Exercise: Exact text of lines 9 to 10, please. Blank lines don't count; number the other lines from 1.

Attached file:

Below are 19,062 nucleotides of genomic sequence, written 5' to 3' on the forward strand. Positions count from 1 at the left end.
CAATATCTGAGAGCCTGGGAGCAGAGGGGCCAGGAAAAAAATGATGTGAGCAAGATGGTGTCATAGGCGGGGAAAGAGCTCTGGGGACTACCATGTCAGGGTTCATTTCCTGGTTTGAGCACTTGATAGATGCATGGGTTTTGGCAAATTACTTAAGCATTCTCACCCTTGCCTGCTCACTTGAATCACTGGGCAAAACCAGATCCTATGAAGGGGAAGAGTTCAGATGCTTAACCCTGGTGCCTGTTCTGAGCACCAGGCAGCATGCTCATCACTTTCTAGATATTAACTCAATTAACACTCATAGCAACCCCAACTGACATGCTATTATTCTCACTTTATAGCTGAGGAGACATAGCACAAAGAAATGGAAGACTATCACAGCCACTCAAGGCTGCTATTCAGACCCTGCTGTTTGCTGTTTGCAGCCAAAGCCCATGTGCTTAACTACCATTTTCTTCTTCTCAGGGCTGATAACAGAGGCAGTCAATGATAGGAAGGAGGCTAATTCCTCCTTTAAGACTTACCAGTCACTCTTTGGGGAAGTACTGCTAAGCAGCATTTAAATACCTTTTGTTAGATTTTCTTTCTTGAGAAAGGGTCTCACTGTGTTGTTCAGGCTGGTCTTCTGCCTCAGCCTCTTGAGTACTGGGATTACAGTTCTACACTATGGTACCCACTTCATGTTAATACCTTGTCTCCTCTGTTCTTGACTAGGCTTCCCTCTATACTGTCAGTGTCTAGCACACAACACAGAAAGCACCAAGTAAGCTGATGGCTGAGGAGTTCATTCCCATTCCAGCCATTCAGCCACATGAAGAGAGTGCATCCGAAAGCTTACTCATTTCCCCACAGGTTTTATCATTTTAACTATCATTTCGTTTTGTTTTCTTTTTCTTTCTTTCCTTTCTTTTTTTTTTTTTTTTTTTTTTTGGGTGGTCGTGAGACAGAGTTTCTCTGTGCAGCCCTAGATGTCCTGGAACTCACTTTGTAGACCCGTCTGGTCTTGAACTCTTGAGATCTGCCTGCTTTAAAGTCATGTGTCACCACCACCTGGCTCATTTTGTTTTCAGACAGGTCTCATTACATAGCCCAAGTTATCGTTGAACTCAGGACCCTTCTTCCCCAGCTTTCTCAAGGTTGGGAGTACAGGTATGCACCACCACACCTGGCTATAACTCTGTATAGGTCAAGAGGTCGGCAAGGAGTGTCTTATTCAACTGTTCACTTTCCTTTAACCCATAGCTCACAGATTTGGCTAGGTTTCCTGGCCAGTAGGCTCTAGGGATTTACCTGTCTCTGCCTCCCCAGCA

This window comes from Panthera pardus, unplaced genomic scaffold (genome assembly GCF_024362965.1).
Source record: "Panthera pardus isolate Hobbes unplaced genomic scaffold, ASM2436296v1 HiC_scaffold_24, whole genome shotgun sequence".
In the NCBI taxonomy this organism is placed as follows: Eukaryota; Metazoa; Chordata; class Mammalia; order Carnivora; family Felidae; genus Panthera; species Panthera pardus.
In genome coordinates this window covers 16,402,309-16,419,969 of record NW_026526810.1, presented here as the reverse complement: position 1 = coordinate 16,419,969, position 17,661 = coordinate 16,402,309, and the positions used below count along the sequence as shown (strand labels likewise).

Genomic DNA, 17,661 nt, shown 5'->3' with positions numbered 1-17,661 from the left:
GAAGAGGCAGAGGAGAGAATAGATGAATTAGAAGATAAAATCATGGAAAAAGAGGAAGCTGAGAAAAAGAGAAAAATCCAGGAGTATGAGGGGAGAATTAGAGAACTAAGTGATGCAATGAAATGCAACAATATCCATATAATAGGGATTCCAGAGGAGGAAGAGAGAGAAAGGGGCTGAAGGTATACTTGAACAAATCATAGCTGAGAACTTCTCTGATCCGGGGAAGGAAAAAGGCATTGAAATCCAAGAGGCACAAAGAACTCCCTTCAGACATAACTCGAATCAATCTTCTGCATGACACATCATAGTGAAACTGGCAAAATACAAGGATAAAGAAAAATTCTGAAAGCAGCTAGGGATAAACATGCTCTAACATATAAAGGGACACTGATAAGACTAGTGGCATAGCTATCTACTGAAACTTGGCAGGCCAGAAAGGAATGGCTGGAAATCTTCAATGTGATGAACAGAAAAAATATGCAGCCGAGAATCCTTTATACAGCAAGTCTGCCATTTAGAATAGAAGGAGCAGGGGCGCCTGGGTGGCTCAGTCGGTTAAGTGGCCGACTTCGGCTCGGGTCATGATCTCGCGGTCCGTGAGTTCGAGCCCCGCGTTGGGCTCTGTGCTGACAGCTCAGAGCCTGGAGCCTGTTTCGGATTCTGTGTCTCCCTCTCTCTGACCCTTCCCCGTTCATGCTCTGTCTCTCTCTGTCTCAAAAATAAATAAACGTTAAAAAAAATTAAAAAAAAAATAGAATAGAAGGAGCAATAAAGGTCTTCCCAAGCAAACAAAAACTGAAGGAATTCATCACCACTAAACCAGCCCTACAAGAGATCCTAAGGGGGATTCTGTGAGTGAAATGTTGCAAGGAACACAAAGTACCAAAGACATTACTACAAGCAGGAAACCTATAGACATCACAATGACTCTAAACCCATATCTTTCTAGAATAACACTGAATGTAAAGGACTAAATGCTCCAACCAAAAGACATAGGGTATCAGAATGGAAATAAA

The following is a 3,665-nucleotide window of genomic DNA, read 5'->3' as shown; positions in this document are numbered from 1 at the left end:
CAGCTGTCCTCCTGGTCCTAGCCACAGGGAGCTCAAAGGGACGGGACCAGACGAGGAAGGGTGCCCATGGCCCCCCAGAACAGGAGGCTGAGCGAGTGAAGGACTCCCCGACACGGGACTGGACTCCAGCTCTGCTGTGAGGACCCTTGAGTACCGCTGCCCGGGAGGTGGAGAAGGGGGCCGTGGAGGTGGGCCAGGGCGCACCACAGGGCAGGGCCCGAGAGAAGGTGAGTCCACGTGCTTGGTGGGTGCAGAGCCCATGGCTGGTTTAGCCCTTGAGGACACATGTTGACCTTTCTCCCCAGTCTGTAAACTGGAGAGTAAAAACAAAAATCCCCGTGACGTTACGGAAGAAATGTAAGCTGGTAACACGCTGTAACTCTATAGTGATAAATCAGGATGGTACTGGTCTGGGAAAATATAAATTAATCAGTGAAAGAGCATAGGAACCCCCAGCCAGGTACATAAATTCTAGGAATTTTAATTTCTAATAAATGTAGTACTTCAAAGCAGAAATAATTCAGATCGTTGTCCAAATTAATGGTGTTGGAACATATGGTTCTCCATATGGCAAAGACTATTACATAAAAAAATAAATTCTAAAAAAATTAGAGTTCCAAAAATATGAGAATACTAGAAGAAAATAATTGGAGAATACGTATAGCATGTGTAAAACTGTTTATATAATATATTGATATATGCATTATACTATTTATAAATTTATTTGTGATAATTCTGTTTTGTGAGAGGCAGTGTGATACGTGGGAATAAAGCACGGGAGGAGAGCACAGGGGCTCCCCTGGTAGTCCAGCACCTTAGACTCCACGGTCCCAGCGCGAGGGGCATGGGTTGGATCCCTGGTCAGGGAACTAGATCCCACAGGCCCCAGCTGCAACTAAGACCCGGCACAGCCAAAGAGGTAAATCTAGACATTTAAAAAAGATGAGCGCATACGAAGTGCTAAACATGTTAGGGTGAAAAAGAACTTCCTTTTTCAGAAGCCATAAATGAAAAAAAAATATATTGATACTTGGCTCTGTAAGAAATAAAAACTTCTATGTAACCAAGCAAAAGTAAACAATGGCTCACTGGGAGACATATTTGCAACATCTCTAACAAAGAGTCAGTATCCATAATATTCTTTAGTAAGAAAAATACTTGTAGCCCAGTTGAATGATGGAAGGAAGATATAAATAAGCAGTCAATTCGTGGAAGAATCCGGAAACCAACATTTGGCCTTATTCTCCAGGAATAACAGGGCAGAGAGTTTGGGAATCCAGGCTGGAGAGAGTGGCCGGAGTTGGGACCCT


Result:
The following is a 3,665-nucleotide window of genomic DNA, read 5'->3' as shown; positions in this document are numbered from 1 at the left end:
CAGCTGTCCTCCTGGTCCTAGCCACAGGGAGCTCAAAGGGACGGGACCAGACGAGGAAGGGTGCCCATGGCCCCCCAGAACAGGAGGCTGAGCGAGTGAAGGACTCCCCGACACGGGACTGGACTCCAGCTCTGCTGTGAGGACCCTTGAGTACCGCTGCCCGGGAGGTGGAGAAGGGGGCCGTGGAGGTGGGCCAGGGCGCACCACAGGGCAGGGCCCGAGAGAAGGTGAGTCCACGTGCTTGGTGGGTGCAGAGCCCATGGCTGGTTTAGCCCTTGAGGACACATGTTGACCTTTCTCCCCAGTCTGTAAACTGGAGAGTAAAAACAAAAATCCCCGTGACGTTACGGAAGAAATGTAAGCTGGTAACACGCTGTAACTCTATAGTGATAAATCAGGATGGTACTGGTCTGGGAAAATATAAATTAATCAGTGAAAGAGCATAGGAACCCCCAGCCAGGTACATAAATTCTAGGAATTTTAATTTCTAATAAATGTAGTACTTCAAAGCAGAAATAATTCAGATCGTTGTCCAAATTAATGGTGTTGGAACATATGGTTCTCCATATGGCAAAGACTATTACATAAAAAAATAAATTCTAAAAAAATTAGAGTTCCAAAAATATGAGAATACTAGAAGAAAATAATTGGAGAATACGTATAGCATGTGTAAAACTGTTTATATAATATATTGATATATGCATTATACTATTTATAAATTTATTTGTGATAATTCTGTTTTGTGAGAGGCAGTGTGATACGTGGGAATAAAGCACGGGAGGAGAGCACAGGGGCTCCCCTGGTAGTCCAGCACCTTAGACTCCACGGTCCCAGCGCGAGGGGCATGGGTTGGATCCCTGGTCAGGGAACTAGATCCCACAGGCCCCAGCTGCAACTAAGACCCGGCACAGCCAAAGAGGTAAATCTAGACATTTAAAAAAGATGAGCGCATACGAAGTGCTAAACATGTTAGGGTGAAAAAGAACTTCCTTTTTCAGAAGCCATAAATGAAAAAAAAATATATTGATACTTGGCTCTGTAAGAAATAAAAACTTCTATGTAACCAAGCAAAAGTAAACAATGGCTCACTGGGAGACATATTTGCAACATCTCTAACAAAGAGTCAGTATCCATAATATTCTTTAGTAAGAAAAATACTTGTAGCCCAGTTGAATGATGGAAGGAAGATATAAATAAGCAGTCAATTCGTGGAAGAATCCGGAAACCAACATTTGGCCTTATTCTCCAGGAATAACAGGGCAGAGAGTTTGGGAATCCAGGCTGGAGAGAGTGGCCGGAGTTGGGACCCT